Rafael Nadal insists he will "keep fighting" as he silenced retirement talk after winning a staggering 14th French Open title on Sunday.
With speculation rife he would soon hang up his racquet, Nadal received a roaring ovation when stepping on to Court Philippe-Chatrier ahead of his final with Casper Ruud.
After demolishing the Norwegian in straight sets, many expected him to use his ceremony speech to tease his retirement. Instead, he suggested the show will go on.
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“It’s amazing the things that are happening this year,” said Nadal on court.
“For me personally, it’s very difficult to describe the feelings that I have.
“It’s something that I never believed to be here at 36 – being competitive again, playing on the most important court of my career. It means [an awful] lot to me.”
“I don’t know what will happen in the future, but I’m going to keep fighting!”
The Spaniard has been tormented by a chronic foot injury, which ruled him out of the back end of last season and interrupted his progress this campaign.
Although he returned to win the Australian Open, and then again from a debilitating rib injury to win at Roland-Garros, doubts have persisted about how long he will last in the sport.
Nadal later revealed to Eurosport that he needed injections in his left foot to get through the tournament in Paris.

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'I’m always ready to play Wimbledon'

Nadal is already turning his attention towards the grass swing, with Wimbledon the next major on the horizon.
The 36-year-old says he will play at SW19 if he can survive on anti-inflammatory medication, but said he would not take more injections to play in pursuit of a title he won in 2008 and 2010.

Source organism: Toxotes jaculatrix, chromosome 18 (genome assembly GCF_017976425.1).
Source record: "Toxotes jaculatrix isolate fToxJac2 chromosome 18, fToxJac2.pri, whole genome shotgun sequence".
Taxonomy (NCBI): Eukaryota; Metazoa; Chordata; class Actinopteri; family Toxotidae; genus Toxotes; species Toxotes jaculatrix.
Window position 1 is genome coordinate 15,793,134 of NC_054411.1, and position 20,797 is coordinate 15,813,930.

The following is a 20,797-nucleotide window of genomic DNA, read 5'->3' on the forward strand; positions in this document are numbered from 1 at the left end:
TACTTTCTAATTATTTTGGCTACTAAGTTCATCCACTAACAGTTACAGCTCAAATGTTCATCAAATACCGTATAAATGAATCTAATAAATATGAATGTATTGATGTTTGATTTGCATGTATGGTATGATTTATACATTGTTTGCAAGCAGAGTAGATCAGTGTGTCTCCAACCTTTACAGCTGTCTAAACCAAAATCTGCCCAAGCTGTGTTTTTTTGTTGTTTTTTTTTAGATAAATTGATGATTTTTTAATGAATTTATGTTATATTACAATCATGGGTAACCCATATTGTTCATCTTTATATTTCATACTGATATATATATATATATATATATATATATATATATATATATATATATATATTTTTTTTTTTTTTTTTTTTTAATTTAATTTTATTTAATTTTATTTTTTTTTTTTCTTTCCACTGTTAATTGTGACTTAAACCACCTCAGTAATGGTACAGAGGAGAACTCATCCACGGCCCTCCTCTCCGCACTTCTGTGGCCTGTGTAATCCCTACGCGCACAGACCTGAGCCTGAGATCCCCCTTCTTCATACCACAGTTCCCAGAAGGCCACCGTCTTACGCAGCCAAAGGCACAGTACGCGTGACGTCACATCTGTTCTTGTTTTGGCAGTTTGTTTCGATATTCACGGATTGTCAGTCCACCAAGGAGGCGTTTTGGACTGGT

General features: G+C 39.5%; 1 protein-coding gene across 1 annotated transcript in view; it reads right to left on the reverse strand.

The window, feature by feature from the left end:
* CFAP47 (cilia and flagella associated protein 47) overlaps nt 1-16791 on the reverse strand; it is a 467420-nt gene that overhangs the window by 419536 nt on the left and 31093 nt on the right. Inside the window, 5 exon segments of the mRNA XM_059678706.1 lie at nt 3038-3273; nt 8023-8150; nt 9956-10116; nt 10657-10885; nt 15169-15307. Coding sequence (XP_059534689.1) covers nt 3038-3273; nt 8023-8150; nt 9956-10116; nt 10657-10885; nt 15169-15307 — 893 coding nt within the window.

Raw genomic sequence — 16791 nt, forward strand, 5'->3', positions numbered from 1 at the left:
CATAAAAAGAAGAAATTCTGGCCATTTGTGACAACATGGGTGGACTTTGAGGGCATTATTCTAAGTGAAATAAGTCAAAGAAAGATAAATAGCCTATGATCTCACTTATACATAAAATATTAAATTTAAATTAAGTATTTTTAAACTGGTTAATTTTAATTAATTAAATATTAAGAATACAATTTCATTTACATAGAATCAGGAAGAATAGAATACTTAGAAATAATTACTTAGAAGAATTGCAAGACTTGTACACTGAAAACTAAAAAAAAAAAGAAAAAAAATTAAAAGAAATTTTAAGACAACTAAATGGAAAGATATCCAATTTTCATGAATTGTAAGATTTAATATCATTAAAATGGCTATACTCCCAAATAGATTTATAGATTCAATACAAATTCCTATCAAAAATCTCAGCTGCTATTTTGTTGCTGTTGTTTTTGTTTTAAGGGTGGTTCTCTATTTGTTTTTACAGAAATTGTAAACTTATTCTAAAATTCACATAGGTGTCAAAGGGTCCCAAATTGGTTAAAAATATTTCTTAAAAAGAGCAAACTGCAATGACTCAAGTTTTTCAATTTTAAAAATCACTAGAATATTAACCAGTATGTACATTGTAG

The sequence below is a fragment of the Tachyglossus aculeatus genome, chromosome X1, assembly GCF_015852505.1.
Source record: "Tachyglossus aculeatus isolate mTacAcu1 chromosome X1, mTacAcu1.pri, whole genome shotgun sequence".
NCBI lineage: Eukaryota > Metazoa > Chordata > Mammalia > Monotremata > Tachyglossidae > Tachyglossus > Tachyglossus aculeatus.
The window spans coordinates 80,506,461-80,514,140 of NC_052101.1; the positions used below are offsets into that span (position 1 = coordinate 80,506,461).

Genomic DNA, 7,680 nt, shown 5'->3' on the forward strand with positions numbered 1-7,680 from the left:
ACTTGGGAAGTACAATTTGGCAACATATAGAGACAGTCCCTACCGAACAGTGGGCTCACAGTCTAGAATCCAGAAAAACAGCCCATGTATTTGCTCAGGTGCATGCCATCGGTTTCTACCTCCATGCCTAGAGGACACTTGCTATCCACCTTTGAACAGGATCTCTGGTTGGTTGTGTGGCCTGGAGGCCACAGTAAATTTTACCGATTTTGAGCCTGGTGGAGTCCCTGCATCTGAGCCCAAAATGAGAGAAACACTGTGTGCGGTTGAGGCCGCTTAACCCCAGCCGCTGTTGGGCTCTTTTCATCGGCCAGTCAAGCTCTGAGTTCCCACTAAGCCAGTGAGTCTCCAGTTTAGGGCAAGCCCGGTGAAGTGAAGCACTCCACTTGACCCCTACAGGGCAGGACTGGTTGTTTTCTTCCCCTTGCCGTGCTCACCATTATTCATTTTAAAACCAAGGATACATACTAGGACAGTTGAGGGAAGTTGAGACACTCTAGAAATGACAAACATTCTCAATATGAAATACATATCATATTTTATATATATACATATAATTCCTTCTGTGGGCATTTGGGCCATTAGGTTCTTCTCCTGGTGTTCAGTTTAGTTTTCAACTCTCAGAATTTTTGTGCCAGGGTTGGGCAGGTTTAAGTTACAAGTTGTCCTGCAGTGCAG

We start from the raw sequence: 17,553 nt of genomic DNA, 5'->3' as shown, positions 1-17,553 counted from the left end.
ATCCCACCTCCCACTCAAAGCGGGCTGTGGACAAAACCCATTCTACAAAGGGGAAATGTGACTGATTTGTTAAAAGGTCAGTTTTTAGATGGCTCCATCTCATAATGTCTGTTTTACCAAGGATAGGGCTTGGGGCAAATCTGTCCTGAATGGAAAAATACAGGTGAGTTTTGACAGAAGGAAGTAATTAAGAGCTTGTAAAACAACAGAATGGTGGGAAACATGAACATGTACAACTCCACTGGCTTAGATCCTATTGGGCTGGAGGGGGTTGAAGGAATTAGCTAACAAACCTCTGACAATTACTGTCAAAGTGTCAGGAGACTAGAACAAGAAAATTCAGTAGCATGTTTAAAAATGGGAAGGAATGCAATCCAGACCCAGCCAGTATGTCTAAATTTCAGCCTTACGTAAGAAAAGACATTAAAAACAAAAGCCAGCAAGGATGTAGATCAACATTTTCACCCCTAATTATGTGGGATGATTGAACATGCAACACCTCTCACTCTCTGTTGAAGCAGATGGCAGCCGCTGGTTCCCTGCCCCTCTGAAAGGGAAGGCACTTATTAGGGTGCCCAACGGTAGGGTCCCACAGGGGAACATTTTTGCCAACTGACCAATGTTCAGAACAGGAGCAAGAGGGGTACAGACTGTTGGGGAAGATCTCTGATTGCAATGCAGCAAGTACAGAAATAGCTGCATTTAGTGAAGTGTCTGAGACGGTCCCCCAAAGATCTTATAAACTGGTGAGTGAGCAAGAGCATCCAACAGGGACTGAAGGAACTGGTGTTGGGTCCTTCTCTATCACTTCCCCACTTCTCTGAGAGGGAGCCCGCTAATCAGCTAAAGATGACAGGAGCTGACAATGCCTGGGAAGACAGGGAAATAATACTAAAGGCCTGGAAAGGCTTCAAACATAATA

"Wimbledon is a priority. If I am able to play with anti-inflammatories, yes [I will play], but with anaesthetic injections, no [I won’t play]," he told a press conference.
"I don’t want to put myself in that position again. It’s not a philosophy I want to follow.”
He added: "Wimbledon is not a tournament I want to miss, it’s not a tournament anyone wants to miss. I love Wimbledon. I’ve had a lot of success there. A player like me, I’m always ready to play Wimbledon.”
Nadal now has a staggering 22 Grand Slam singles titles to his name, which puts him two clear of his great tennis rivals Novak Djokovic and Roger Federer in the all-time race. It is also the first time Nadal has won the Australian Open and the French Open in the same year.
“I would think it must be [the sweetest title for Nadal]," said Eurosport expert Mats Wilander.
"First of all, he didn’t know if he was going to be able to play, every morning when he woke up. But now [we must] focus on not 14… but 22!
"He’s two ahead of Novak and Roger now, and this could be the reason that he goes down as the greatest player of all time. Again, he’s so humble and in the present moment that it seems like he’s going to keep going."

'The legend continues to grow!' - Watch Nadal win 14th French Open title

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